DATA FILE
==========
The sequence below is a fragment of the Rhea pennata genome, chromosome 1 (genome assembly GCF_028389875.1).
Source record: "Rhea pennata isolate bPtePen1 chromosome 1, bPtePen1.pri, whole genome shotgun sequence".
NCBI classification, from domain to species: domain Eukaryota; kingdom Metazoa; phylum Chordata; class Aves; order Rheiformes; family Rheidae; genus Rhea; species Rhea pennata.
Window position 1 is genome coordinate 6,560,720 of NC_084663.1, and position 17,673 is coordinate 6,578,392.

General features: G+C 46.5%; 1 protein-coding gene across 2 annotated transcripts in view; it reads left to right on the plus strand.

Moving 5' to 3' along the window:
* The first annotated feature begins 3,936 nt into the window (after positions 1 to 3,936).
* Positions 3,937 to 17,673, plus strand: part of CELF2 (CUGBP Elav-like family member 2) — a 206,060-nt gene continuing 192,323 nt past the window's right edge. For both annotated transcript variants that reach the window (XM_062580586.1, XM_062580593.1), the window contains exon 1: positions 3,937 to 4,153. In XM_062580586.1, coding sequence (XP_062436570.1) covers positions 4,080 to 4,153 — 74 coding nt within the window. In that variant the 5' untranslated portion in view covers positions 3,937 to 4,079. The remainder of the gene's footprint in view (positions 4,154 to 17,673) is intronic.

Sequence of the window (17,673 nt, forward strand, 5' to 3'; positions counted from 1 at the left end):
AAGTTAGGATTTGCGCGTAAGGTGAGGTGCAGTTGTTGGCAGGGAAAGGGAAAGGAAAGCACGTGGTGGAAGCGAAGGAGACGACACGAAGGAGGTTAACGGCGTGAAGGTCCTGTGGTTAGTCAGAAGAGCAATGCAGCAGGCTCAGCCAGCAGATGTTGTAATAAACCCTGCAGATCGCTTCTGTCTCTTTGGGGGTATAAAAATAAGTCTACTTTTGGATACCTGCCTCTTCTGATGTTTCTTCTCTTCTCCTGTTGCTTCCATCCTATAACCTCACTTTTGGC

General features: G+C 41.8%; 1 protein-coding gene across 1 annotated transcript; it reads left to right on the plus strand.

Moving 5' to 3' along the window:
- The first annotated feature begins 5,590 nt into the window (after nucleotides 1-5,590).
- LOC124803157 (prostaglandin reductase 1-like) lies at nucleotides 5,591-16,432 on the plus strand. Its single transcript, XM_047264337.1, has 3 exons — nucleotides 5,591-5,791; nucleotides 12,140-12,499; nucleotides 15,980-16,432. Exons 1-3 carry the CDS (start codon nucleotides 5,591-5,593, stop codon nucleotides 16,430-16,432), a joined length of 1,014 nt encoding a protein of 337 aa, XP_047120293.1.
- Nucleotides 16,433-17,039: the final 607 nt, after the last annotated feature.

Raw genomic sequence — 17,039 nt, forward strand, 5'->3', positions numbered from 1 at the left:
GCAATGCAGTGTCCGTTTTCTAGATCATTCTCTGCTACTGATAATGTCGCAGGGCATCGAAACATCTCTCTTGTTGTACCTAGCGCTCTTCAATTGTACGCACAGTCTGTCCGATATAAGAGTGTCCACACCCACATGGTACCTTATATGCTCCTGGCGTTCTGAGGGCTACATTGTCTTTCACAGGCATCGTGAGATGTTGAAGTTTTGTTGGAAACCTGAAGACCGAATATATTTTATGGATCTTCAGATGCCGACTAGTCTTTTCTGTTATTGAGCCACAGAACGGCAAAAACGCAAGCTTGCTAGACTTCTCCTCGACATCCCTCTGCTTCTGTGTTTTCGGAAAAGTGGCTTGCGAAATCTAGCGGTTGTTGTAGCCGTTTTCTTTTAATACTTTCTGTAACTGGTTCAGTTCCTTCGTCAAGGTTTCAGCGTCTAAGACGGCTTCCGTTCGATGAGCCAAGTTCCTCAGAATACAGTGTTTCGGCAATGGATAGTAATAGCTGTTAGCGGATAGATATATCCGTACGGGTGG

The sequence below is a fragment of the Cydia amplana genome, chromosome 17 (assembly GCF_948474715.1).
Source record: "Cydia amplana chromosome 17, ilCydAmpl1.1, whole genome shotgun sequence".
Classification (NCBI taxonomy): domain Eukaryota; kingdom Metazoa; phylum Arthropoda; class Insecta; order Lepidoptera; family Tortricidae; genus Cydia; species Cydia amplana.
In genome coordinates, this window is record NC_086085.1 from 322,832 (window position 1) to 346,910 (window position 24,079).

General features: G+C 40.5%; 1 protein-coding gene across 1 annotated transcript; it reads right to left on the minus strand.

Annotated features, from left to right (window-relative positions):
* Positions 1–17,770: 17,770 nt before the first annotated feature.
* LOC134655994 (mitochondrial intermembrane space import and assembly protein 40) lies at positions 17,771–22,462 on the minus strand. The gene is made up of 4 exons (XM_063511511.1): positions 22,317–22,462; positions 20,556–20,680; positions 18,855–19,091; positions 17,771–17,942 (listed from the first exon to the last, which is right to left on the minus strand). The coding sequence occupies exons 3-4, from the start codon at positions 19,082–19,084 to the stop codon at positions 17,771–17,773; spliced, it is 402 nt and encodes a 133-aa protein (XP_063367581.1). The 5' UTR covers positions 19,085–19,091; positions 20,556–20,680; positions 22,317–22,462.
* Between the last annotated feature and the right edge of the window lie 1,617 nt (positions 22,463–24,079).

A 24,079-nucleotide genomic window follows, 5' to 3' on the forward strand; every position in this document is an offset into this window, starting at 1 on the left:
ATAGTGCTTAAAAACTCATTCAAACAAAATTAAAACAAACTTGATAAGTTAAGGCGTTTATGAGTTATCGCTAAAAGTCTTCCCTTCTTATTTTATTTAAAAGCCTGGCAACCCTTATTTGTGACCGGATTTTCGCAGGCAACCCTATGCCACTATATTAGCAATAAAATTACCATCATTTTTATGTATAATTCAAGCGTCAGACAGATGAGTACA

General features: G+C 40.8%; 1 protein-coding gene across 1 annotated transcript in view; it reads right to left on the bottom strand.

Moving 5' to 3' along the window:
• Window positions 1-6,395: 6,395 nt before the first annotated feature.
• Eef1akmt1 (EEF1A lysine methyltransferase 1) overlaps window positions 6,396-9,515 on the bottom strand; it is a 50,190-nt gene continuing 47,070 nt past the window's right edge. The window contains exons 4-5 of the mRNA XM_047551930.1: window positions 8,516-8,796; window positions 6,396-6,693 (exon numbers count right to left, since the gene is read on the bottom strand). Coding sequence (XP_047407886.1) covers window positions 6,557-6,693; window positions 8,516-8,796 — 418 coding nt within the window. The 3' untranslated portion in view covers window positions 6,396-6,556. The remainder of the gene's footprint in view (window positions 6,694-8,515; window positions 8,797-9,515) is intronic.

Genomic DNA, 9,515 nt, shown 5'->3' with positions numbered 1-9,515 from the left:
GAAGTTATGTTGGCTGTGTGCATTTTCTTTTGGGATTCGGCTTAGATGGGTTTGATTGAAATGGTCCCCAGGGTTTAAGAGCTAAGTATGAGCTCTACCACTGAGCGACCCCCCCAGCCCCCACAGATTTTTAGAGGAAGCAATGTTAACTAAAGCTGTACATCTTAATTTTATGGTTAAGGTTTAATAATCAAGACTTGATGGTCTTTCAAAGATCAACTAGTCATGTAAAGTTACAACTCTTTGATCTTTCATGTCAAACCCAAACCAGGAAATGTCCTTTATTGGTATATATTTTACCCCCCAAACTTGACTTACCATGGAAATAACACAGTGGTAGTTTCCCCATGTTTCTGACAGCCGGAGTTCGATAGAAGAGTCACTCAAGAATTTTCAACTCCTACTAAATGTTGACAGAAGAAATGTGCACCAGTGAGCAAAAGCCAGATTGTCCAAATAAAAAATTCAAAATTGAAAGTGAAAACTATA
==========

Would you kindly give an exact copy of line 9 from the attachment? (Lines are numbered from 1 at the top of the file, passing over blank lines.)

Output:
Sequence of the window (17,673 nt, forward strand, 5' to 3'; positions counted from 1 at the left end):